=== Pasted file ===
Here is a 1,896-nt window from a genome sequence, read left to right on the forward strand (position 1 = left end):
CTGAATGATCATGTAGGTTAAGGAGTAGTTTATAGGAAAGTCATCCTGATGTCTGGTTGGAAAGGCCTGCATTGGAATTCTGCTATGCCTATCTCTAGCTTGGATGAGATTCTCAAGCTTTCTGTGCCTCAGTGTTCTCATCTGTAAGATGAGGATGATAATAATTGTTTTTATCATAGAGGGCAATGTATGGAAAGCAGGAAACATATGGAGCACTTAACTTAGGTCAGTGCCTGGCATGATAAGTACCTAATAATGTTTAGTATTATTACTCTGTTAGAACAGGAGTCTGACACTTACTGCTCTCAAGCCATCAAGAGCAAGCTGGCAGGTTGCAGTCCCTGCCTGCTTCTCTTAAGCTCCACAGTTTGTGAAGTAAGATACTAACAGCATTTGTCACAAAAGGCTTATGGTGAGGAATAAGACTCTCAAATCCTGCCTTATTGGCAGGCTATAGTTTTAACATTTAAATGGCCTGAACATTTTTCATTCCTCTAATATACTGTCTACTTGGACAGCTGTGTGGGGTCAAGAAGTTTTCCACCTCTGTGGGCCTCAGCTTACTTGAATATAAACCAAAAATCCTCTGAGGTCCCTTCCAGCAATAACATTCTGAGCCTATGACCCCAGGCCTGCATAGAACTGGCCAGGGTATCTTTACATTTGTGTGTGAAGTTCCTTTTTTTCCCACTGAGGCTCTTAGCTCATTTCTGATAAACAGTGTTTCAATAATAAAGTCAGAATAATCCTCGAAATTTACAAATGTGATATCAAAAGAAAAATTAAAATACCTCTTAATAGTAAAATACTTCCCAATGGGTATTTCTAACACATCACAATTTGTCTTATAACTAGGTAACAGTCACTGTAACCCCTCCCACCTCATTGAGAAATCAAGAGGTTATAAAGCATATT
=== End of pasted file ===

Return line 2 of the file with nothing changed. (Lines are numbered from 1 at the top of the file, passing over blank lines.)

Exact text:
CTGAATGATCATGTAGGTTAAGGAGTAGTTTATAGGAAAGTCATCCTGATGTCTGGTTGGAAAGGCCTGCATTGGAATTCTGCTATGCCTATCTCTAGCTTGGATGAGATTCTCAAGCTTTCTGTGCCTCAGTGTTCTCATCTGTAAGATGAGGATGATAATAATTGTTTTTATCATAGAGGGCAATGTATGGAAAGCAGGAAACATATGGAGCACTTAACTTAGGTCAGTGCCTGGCATGATAAGTACCTAATAATGTTTAGTATTATTACTCTGTTAGAACAGGAGTCTGACACTTACTGCTCTCAAGCCATCAAGAGCAAGCTGGCAGGTTGCAGTCCCTGCCTGCTTCTCTTAAGCTCCACAGTTTGTGAAGTAAGATACTAACAGCATTTGTCACAAAAGGCTTATGGTGAGGAATAAGACTCTCAAATCCTGCCTTATTGGCAGGCTATAGTTTTAACATTTAAATGGCCTGAACATTTTTCATTCCTCTAATATACTGTCTACTTGGACAGCTGTGTGGGGTCAAGAAGTTTTCCACCTCTGTGGGCCTCAGCTTACTTGAATATAAACCAAAAATCCTCTGAGGTCCCTTCCAGCAATAACATTCTGAGCCTATGACCCCAGGCCTGCATAGAACTGGCCAGGGTATCTTTACATTTGTGTGTGAAGTTCCTTTTTTTCCCACTGAGGCTCTTAGCTCATTTCTGATAAACAGTGTTTCAATAATAAAGTCAGAATAATCCTCGAAATTTACAAATGTGATATCAAAAGAAAAATTAAAATACCTCTTAATAGTAAAATACTTCCCAATGGGTATTTCTAACACATCACAATTTGTCTTATAACTAGGTAACAGTCACTGTAACCCCTCCCACCTCATTGAGAAATCAAGAGGTTATAAAGCATATT